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Medication

The main form of treatment most people receive is medication. While we are not anti medication - we needed it and used it during our own Disorder- we do not advocate medication as the one and only long term option. Unfortunately around the world this is sometimes the only major treatment option. Irrespective of the latest research detailing effective Cognitive Behavioural Treatments, including a Mindfulness cognitive technique, for anxiety disorders, many people are not given the opportunity to learn CBT

The most common drugs being prescribed are minor tranquillisers and anti depressants. While there is a time and place for medication, people can become caught in an ongoing cycle of trying different drugs which may have little or no effect or which may actually contribute to the original problem.

We receive so many questions & comments from people concerning the use of medication. There is no doubt it can be very helpful and beneficial but drawing on the experience of our clients we have listed a number of points in regards to taking medication.

Number one is: It is important that you work closely with your doctor when you are prescribed medication:

Working Through Panic

is a companion volume to Power Over Panic. A unique feature of Working Through Panic includes emails from our original online support group to illustrate the recovery process. Through the eyes of real people, the emails show the way, step by step, to recovery and beyond.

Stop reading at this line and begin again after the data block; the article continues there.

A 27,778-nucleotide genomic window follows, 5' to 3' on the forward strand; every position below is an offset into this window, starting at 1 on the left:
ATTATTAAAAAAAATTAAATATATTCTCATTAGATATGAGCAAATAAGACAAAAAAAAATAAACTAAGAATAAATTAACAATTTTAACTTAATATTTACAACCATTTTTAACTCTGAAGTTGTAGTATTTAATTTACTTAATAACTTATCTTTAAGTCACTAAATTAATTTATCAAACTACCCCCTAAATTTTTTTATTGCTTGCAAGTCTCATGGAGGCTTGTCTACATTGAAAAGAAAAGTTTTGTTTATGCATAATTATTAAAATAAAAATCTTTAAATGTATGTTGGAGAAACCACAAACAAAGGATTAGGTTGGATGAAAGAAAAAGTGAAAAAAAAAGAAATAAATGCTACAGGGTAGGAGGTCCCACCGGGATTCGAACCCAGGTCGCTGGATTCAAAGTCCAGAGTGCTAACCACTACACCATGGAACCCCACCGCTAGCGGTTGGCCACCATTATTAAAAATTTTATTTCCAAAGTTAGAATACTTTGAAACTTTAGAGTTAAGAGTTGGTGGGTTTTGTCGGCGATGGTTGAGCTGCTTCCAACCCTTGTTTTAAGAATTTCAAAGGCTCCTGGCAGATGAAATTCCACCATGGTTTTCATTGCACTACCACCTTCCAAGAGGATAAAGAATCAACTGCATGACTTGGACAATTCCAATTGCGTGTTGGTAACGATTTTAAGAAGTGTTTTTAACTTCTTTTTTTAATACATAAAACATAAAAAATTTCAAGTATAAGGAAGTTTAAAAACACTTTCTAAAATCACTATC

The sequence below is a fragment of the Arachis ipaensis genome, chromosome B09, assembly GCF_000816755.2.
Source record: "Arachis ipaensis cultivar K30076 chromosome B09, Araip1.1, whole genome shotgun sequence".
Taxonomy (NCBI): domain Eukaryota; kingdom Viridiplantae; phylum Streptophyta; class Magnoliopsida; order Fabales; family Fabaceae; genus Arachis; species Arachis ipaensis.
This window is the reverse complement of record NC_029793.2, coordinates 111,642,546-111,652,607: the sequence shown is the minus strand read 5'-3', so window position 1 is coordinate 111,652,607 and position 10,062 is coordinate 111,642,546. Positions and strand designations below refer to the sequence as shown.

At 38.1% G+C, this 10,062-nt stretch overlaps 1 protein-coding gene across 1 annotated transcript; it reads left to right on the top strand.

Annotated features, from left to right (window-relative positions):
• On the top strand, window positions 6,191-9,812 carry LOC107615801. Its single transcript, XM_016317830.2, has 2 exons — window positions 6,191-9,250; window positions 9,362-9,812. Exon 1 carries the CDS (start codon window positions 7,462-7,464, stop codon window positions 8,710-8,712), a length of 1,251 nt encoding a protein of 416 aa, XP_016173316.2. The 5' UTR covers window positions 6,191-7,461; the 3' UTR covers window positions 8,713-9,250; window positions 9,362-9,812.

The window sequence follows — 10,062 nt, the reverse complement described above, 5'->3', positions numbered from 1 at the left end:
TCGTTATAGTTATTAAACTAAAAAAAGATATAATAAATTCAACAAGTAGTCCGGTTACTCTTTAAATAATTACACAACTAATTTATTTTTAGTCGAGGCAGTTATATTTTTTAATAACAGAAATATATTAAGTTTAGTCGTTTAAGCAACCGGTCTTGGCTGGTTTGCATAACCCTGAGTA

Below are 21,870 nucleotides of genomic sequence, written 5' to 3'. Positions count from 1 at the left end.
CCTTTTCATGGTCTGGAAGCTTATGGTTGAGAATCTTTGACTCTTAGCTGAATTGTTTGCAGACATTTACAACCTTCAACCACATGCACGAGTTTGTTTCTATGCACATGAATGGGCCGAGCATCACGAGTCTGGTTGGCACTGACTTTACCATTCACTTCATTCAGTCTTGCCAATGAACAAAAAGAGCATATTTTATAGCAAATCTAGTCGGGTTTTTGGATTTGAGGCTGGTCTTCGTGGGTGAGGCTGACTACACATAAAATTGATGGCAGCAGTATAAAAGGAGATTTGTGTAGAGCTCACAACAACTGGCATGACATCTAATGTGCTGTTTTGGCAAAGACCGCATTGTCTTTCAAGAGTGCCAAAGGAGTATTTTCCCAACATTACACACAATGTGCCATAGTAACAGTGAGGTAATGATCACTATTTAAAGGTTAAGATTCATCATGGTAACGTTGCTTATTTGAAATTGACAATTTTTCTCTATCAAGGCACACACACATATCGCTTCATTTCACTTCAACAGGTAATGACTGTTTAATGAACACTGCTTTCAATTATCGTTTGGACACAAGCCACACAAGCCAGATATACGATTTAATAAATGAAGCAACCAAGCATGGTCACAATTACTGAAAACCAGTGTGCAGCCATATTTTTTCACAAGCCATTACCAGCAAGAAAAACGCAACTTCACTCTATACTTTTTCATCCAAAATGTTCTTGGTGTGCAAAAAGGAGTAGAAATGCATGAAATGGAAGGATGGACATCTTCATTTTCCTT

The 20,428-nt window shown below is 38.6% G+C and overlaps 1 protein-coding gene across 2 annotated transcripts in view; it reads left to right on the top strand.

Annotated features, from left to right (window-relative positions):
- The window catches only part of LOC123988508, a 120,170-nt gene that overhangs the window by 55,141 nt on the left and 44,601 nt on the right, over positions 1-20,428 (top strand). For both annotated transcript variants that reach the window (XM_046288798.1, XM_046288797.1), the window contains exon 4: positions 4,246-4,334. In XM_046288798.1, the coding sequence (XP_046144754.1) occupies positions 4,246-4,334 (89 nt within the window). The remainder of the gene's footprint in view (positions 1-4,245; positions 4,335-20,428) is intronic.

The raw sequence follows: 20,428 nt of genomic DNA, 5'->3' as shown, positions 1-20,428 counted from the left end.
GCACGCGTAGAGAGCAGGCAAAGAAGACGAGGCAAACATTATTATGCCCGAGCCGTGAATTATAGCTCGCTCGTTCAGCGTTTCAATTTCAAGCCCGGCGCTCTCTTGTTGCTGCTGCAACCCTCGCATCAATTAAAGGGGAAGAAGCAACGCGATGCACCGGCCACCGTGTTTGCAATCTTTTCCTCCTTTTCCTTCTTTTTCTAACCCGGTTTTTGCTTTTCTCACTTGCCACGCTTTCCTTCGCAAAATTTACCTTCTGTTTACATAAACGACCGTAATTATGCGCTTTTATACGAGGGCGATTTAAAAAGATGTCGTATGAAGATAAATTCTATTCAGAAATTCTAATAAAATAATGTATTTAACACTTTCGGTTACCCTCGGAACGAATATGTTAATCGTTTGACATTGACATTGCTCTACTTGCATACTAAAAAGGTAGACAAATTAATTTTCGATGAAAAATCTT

Bronwyn is also one of the main authors' of our website.

proceeds from our bookshop fund our website.

 

Number one is: It is important that you work closely with your doctor when you are prescribed medication:

Ask how long it takes for the medication to work and ask about possible side effects. If you are told the medication you are being prescribed doesn't have side effects then you will need to check this information for yourself.

If you have just commenced taking medication and you feel as if you are experiencing side effect/s but you are told it is not your medication but your disorder creating the new problem, seek a second opinion and/or check this out yourself as in the above point.

We are now seeing increasing numbers of people who are being prescribed medication although they have only just experienced their first panic attack. If you have just experienced your first attack and you have been prescribed medication, ask your therapist to assist you in investigating other options.

The big 'sleeper' in relation to various treatment options is some people only need a basic education program about panic attacks/anxiety and basic cognitive skills for them to prevent any deterioration into a disorder. Almost all of our clients who did not received a diagnosis at the beginning of their panic attacks/anxiety and/or did not receive appropriate treatment have said to us: "If only.... I knew, was told...exactly what was happening to me at the beginning, none of this: agoraphobia, drug/alcohol abuse, depression, would have happened.

Many of us are told our disorder is biological in nature . Even though this may be the case, we can learn to manage the attacks and ensuing fear and anxiety with cognitive behavioural therapy. Although the argument has been used in Australia that people with diabetes need to use medication and similarly we need to use medication for our disorder, the counter argument can also be used that some people can control their diabetes without medication and so can we, providing we receive appropriate treatment which teaches us the essential management skills.

See also Prevention

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Write to us at the following address.

Anxiety & Panic Hub
P.O. Box 516
Goolwa, SOUTH AUSTRALIA 5214
Telephone / Fax : 0 8 8555 5012 (Aust residents)
Telephone / Fax: 61 8 8555 5012 (International )
or E-Mail us at: [email protected]
Aust Business No 22 867 246 782


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